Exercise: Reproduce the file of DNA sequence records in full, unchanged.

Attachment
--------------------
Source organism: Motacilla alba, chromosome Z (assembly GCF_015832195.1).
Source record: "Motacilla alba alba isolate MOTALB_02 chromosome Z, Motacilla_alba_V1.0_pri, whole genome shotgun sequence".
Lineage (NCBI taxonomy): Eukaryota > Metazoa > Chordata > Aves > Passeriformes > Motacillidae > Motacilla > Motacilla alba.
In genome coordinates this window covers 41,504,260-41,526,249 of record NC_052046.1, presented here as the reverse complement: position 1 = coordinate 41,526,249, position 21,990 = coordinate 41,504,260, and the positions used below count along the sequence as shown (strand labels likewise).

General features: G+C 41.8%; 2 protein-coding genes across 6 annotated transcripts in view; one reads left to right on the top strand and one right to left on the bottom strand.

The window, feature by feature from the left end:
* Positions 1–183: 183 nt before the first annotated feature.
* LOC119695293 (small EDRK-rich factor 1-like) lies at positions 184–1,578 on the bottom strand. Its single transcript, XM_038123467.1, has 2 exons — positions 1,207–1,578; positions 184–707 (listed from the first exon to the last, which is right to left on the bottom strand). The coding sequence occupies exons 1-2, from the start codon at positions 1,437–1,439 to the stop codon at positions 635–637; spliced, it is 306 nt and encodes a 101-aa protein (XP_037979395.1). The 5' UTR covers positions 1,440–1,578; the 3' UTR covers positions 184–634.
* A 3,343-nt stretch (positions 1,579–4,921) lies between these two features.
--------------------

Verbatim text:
Source organism: Motacilla alba, chromosome Z (assembly GCF_015832195.1).
Source record: "Motacilla alba alba isolate MOTALB_02 chromosome Z, Motacilla_alba_V1.0_pri, whole genome shotgun sequence".
Lineage (NCBI taxonomy): Eukaryota > Metazoa > Chordata > Aves > Passeriformes > Motacillidae > Motacilla > Motacilla alba.
In genome coordinates this window covers 41,504,260-41,526,249 of record NC_052046.1, presented here as the reverse complement: position 1 = coordinate 41,526,249, position 21,990 = coordinate 41,504,260, and the positions used below count along the sequence as shown (strand labels likewise).

General features: G+C 41.8%; 2 protein-coding genes across 6 annotated transcripts in view; one reads left to right on the top strand and one right to left on the bottom strand.

The window, feature by feature from the left end:
* Positions 1–183: 183 nt before the first annotated feature.
* LOC119695293 (small EDRK-rich factor 1-like) lies at positions 184–1,578 on the bottom strand. Its single transcript, XM_038123467.1, has 2 exons — positions 1,207–1,578; positions 184–707 (listed from the first exon to the last, which is right to left on the bottom strand). The coding sequence occupies exons 1-2, from the start codon at positions 1,437–1,439 to the stop codon at positions 635–637; spliced, it is 306 nt and encodes a 101-aa protein (XP_037979395.1). The 5' UTR covers positions 1,440–1,578; the 3' UTR covers positions 184–634.
* A 3,343-nt stretch (positions 1,579–4,921) lies between these two features.